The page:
Can You Reimagine The In-Flight Airline Experience? #TEDActiveFly
TEDActiveFly wants to know how you would improve the in-flight experience.
The team at idea-sharing conference TED have been asking for folks to get involved with TEDActive Projects. The TEDActive Sustainability Project will look at best practices in community organizing, and explore radical solutions to push the sustainability movement forward. PSFK actively engaged our expert network, the PurpleList, to provide stimulus for the attendees working on this project.
The TEDActive Travel Project will examine customer experience on board the plane and beyond the terminal. TED will look at the challenges and opportunities, for both individual travelers and the airline industry, and produce a set of recommendations to enhance air travel.
How would you rethink the human-centered airline experience?
Justin Wilden is an expert in the marketing and advertising industry and is located in Melbourne.
My primary idea for improving and making airline travel more human-centered: is about creating and implementing a ‘personal space’ for travelers while onboard and particularly while seated. Instead of First and Business classes I want Personal Class.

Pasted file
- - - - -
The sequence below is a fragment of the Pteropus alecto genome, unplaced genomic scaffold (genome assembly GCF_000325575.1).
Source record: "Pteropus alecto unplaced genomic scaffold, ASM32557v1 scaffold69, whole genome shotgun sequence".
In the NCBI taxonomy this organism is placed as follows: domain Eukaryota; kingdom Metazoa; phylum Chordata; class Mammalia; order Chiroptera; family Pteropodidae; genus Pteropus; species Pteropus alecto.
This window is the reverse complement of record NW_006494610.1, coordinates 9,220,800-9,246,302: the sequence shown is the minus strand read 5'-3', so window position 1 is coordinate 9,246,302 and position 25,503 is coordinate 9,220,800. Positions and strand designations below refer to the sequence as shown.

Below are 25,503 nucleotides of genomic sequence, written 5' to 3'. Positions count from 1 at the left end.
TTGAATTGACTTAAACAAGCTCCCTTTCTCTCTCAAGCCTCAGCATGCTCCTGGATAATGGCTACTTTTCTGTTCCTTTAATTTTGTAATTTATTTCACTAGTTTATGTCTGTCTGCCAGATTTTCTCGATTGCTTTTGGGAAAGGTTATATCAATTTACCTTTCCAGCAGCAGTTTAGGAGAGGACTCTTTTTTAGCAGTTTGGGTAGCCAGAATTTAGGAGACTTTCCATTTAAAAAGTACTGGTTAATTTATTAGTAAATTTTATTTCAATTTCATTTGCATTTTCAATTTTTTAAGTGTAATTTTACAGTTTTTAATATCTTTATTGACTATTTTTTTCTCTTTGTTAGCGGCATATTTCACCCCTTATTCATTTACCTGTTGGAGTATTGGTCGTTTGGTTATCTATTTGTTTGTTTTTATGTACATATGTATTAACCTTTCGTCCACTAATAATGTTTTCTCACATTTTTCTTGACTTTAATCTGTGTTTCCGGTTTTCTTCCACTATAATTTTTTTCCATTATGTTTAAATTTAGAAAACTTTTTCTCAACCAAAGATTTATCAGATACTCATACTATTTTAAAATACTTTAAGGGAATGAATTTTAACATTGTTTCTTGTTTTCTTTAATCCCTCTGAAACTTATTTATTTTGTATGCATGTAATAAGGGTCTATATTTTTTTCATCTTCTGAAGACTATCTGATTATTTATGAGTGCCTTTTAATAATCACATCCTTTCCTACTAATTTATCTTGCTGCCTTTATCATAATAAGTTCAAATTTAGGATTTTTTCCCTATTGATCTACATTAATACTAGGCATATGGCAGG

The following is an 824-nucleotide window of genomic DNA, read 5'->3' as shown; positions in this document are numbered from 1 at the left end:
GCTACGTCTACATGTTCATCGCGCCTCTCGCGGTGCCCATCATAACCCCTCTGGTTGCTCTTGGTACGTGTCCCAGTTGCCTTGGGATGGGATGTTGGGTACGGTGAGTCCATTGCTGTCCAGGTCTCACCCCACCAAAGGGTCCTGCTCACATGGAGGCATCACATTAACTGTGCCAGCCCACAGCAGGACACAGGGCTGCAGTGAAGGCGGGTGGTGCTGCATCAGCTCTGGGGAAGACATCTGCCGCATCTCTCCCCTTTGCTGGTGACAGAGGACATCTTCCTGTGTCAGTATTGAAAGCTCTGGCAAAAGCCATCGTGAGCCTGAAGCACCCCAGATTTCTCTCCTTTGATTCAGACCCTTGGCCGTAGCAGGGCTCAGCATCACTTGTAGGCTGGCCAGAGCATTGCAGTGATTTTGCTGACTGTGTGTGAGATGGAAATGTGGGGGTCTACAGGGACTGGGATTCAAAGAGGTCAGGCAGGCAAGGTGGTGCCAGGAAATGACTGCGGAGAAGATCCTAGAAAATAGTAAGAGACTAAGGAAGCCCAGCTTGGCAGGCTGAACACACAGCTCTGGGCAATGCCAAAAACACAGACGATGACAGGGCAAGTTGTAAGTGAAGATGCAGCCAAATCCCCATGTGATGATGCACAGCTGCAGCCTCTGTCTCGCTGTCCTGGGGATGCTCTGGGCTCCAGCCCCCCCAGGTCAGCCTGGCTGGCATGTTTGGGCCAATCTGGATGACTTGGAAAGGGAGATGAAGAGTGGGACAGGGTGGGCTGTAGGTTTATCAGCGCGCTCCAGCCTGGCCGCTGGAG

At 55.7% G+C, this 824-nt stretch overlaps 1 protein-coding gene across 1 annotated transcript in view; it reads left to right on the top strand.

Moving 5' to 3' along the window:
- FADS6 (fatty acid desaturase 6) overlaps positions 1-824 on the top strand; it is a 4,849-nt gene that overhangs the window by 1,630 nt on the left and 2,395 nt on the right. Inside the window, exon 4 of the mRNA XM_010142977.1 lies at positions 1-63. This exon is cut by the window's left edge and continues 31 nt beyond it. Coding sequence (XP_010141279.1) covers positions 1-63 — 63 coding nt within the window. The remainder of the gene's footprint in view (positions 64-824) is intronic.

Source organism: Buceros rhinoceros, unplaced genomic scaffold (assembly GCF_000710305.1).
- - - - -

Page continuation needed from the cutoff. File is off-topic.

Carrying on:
— Personal Class: deliver personalised experiences onboard the plane to provide travelers with a feeling of familiarity. Push the concept as far as possible so that customers are willing to pay for a Personal Class fare, and maybe even share their personal taste data with the airline. —
An example of the Personal Class concept would be the capability to update a music/media playlist online before I fly and that will be accessible on the plane where ever I’m seated. This will make the experience of travelling with that airline ten-fold more compelling than all other airlines.
In fact extending this into being able to discover what other people have in their playlist in the form of a shared inflight ‘radio channel’ could be a perfect way to spend time on long-haul flights. This could also be augmented via in-flight e-commerce, so instead of spending ‘no’ money on in-flight shopping, I may pick up $10 worth of new music (commission to the airline).
Tony Carne is an expert in the leisure, travel and tourism industry and is located in Melbourne.
Following on from Justin’s train of thought I’d like to suggest a space on the plane for the opposite of the personal space, the social space.
When flying I usually want to do one of 3 things:
Relax with in flight entertainment/read/sleep;
Chat with my neighbor for the purpose of getting information about my destination.
It would be great if the seating allocation was clever enough to put me in a spot that worked with one of the above preferences so that when I’m in the mood to chat I don’t land next to someone who is looking to work or relax and vice versa.
If the airline could access the social graph and put me next to someone of similar age/interests even better.